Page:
If you are in the restaurant business, there comes a point of realization that – it’s not just about the food being served. Yes, it is a critical component of a restaurant, but it’s just one aspect of a customer’s overall experience. It has always helped me to remember that I’m actually selling “a memorable experience.” And hopefully, I’m giving a memorable experience that inspires the guest to return – not one that inspires a spite-filled online review for the world to read.
It’s the combination of food, ambiance, staff service, and your facility (to name a few), that combine to create this memorable experience for your guests. But how does it all come together successfully night after night?
THIS is the behind-the-scenes magic of a restaurant’s experience.
From restaurant to restaurant a memorable experience cannot be a cookie-cutter approach – although there are similar elements. Each guest’s expectation is different. A counter-serve breakfast experience will be completely different than a party of 2 arriving for an anniversary celebration at a fine-dining establishment. It can seem like a daunting task to ensure a memorable experience for each and every customer.
I get so frustrated when 2 tables right next to each other, with the same sever, on the same night, have VASTLY different experiences. I mean, the restaurant temperature is the same, the noise level is the same, the same specials offered, the same cooks, YET completely different outcomes. Is this as frustrating to you as it is to me? This causes me sleepless nights trying to figure out this puzzle.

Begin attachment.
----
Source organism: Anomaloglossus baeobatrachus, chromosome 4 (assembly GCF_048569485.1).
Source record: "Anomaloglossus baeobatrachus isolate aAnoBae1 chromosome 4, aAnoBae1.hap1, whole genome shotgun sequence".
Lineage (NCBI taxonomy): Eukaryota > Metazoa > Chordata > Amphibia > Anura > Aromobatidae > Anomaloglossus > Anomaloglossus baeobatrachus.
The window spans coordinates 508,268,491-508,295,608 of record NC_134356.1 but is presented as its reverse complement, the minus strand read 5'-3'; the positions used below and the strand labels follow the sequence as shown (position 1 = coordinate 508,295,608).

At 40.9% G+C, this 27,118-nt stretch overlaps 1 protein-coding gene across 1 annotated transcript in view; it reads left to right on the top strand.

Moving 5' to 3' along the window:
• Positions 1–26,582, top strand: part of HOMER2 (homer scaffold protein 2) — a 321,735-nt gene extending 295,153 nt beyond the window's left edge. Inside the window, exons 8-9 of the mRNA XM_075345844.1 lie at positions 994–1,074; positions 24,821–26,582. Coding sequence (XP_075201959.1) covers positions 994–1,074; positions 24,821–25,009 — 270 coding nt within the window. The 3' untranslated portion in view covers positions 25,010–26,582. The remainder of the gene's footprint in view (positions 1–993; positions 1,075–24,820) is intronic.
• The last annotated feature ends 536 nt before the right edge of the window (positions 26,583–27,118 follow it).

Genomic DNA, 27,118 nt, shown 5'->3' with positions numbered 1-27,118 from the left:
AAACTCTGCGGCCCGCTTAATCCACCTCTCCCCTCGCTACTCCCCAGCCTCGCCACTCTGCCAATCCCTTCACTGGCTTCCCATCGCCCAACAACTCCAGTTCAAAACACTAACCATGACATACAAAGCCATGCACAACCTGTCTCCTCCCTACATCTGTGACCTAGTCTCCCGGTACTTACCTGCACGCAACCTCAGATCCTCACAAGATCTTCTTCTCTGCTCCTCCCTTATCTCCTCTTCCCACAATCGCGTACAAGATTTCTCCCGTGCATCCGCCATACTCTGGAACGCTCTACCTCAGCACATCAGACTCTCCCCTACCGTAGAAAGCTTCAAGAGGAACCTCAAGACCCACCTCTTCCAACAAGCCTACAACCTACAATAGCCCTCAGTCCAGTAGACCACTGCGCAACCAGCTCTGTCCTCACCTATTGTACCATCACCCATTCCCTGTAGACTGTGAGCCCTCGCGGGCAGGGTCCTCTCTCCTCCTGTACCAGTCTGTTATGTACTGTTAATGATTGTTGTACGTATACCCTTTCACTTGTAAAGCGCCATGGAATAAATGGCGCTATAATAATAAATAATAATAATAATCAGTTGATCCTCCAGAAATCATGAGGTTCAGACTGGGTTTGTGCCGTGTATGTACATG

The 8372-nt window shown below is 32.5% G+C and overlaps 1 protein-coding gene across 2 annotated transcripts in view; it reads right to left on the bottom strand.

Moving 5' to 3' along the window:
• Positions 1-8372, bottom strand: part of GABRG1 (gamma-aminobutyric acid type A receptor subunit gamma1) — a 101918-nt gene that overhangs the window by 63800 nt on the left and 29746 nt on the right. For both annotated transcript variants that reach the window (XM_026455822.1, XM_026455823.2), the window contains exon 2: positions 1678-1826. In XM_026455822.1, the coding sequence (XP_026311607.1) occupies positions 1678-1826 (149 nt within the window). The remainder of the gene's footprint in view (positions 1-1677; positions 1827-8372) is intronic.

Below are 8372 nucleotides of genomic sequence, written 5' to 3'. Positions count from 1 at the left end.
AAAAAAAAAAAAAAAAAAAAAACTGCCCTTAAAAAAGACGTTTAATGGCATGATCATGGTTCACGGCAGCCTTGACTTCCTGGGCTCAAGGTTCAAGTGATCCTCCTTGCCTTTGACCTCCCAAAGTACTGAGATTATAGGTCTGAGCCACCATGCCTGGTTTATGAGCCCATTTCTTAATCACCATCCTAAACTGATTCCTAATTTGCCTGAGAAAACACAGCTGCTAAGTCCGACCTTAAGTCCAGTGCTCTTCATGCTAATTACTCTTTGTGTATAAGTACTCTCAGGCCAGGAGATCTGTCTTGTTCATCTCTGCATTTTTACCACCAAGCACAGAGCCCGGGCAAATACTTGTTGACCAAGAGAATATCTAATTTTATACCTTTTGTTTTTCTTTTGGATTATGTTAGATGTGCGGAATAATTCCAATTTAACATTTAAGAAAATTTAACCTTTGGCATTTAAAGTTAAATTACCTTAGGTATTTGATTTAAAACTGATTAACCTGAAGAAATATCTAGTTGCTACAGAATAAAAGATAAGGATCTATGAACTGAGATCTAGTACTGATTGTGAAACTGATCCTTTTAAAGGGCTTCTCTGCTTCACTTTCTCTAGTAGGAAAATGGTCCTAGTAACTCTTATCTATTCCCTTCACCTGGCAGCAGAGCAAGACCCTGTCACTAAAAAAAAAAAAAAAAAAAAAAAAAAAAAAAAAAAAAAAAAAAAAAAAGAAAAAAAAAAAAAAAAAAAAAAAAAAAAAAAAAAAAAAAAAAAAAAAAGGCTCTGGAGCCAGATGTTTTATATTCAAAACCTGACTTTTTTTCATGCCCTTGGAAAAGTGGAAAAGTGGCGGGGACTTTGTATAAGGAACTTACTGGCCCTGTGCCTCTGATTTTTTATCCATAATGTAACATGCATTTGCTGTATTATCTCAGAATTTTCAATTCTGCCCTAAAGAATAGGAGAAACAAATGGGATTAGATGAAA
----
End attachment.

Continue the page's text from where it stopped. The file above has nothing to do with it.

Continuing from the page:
Over the years, I’ve been trying to create a system that will guarantee a memorable experience for each guest and, unfortunately, I have not found a one-size-fits-all, magic key to ensure this for every Restaurant Owner in every service style, but I have discovered a set of guidelines that you and your staff can implement to create memorable experiences for your guests.
A Memorable Experience Cannot Be A Cookie Cutter Approach
It Starts With Your Facility:
Is your restaurant set up in a way that it can be duplicated day after day with little effort and decision making by staff? For instance, lighting. Do you have a system in place where the lights are at the same level at the same times? This can be as simple as a checklist or as sophisticated as a built-in, light-activated sensor that adjusts the lighting automatically. The same goes for music – the style of music and the music level. Has this been determined by you to get the desired experience? Or, is this a staff choice depending on the mood of the staff and who is the manager in charge?
How to do this? Talk to your team, your managers and then decide. Decide WHAT it should be and WHEN it should be. Determine the
easiest, most effective way to make it happen and WHO is ensuring that it happens. Then let all the staff know. Have a way to follow up
to ensure it is happening.
At my restaurant, I have placed a mark on the light switch cover next to the dimmer switch to indicate the exact level of the lighting and the time it should be adjusted to that level. We also have it listed as an item on the host checklist, as well as an item in the manager checklist, for each time of day it should be adjusted. This ensures – with a low-tech approach – that multiple people are looking at this and the correct levels and times are indicated.